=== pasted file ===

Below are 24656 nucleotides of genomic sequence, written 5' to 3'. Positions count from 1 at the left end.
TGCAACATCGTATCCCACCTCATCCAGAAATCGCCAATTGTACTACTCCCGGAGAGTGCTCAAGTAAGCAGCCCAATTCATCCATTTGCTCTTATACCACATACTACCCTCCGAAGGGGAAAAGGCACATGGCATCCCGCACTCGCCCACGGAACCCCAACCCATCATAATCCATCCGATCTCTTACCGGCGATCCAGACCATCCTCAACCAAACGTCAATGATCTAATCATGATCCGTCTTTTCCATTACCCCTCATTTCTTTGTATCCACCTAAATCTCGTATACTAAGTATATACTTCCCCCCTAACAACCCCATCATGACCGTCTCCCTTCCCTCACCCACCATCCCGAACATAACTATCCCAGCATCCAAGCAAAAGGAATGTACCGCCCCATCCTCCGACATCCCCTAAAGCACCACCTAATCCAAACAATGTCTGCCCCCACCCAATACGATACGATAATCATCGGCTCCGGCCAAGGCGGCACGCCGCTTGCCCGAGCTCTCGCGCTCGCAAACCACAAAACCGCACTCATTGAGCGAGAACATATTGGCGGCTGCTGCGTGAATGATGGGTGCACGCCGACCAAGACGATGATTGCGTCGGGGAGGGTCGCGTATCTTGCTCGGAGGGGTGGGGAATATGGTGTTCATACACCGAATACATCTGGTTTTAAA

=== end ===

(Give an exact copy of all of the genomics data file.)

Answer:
Below are 24656 nucleotides of genomic sequence, written 5' to 3'. Positions count from 1 at the left end.
TGCAACATCGTATCCCACCTCATCCAGAAATCGCCAATTGTACTACTCCCGGAGAGTGCTCAAGTAAGCAGCCCAATTCATCCATTTGCTCTTATACCACATACTACCCTCCGAAGGGGAAAAGGCACATGGCATCCCGCACTCGCCCACGGAACCCCAACCCATCATAATCCATCCGATCTCTTACCGGCGATCCAGACCATCCTCAACCAAACGTCAATGATCTAATCATGATCCGTCTTTTCCATTACCCCTCATTTCTTTGTATCCACCTAAATCTCGTATACTAAGTATATACTTCCCCCCTAACAACCCCATCATGACCGTCTCCCTTCCCTCACCCACCATCCCGAACATAACTATCCCAGCATCCAAGCAAAAGGAATGTACCGCCCCATCCTCCGACATCCCCTAAAGCACCACCTAATCCAAACAATGTCTGCCCCCACCCAATACGATACGATAATCATCGGCTCCGGCCAAGGCGGCACGCCGCTTGCCCGAGCTCTCGCGCTCGCAAACCACAAAACCGCACTCATTGAGCGAGAACATATTGGCGGCTGCTGCGTGAATGATGGGTGCACGCCGACCAAGACGATGATTGCGTCGGGGAGGGTCGCGTATCTTGCTCGGAGGGGTGGGGAATATGGTGTTCATACACCGAATACATCTGGTTTTAAA